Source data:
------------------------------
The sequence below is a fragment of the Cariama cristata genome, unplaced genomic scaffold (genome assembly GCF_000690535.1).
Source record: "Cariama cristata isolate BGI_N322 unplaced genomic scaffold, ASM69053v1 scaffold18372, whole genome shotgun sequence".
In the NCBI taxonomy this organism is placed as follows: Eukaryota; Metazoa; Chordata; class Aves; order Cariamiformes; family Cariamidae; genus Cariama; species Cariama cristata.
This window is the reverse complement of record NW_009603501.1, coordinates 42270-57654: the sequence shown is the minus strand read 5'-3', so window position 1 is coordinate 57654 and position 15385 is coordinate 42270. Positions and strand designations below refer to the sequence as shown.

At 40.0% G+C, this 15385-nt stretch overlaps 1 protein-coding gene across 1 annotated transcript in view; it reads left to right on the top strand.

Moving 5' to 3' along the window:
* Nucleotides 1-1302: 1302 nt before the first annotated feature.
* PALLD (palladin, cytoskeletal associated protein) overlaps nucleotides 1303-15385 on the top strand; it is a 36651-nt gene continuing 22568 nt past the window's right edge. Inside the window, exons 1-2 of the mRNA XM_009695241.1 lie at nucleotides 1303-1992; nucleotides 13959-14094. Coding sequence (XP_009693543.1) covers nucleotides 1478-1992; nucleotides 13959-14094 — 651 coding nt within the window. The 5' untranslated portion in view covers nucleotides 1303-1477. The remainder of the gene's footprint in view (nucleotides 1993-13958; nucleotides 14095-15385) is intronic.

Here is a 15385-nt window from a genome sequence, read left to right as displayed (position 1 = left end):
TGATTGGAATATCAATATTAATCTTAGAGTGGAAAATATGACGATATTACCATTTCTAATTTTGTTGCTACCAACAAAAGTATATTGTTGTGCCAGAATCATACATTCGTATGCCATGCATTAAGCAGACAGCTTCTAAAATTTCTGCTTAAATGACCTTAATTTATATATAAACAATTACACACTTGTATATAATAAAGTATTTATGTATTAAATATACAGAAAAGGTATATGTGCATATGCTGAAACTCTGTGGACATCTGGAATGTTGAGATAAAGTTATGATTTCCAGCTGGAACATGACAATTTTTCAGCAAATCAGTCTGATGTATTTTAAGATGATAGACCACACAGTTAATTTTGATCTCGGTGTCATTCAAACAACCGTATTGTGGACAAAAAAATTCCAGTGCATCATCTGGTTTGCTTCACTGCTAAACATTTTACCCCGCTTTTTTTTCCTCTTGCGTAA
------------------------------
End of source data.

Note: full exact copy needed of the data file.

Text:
The sequence below is a fragment of the Cariama cristata genome, unplaced genomic scaffold (genome assembly GCF_000690535.1).
Source record: "Cariama cristata isolate BGI_N322 unplaced genomic scaffold, ASM69053v1 scaffold18372, whole genome shotgun sequence".
In the NCBI taxonomy this organism is placed as follows: Eukaryota; Metazoa; Chordata; class Aves; order Cariamiformes; family Cariamidae; genus Cariama; species Cariama cristata.
This window is the reverse complement of record NW_009603501.1, coordinates 42270-57654: the sequence shown is the minus strand read 5'-3', so window position 1 is coordinate 57654 and position 15385 is coordinate 42270. Positions and strand designations below refer to the sequence as shown.

At 40.0% G+C, this 15385-nt stretch overlaps 1 protein-coding gene across 1 annotated transcript in view; it reads left to right on the top strand.

Moving 5' to 3' along the window:
* Nucleotides 1-1302: 1302 nt before the first annotated feature.
* PALLD (palladin, cytoskeletal associated protein) overlaps nucleotides 1303-15385 on the top strand; it is a 36651-nt gene continuing 22568 nt past the window's right edge. Inside the window, exons 1-2 of the mRNA XM_009695241.1 lie at nucleotides 1303-1992; nucleotides 13959-14094. Coding sequence (XP_009693543.1) covers nucleotides 1478-1992; nucleotides 13959-14094 — 651 coding nt within the window. The 5' untranslated portion in view covers nucleotides 1303-1477. The remainder of the gene's footprint in view (nucleotides 1993-13958; nucleotides 14095-15385) is intronic.

Here is a 15385-nt window from a genome sequence, read left to right as displayed (position 1 = left end):
TGATTGGAATATCAATATTAATCTTAGAGTGGAAAATATGACGATATTACCATTTCTAATTTTGTTGCTACCAACAAAAGTATATTGTTGTGCCAGAATCATACATTCGTATGCCATGCATTAAGCAGACAGCTTCTAAAATTTCTGCTTAAATGACCTTAATTTATATATAAACAATTACACACTTGTATATAATAAAGTATTTATGTATTAAATATACAGAAAAGGTATATGTGCATATGCTGAAACTCTGTGGACATCTGGAATGTTGAGATAAAGTTATGATTTCCAGCTGGAACATGACAATTTTTCAGCAAATCAGTCTGATGTATTTTAAGATGATAGACCACACAGTTAATTTTGATCTCGGTGTCATTCAAACAACCGTATTGTGGACAAAAAAATTCCAGTGCATCATCTGGTTTGCTTCACTGCTAAACATTTTACCCCGCTTTTTTTTCCTCTTGCGTAA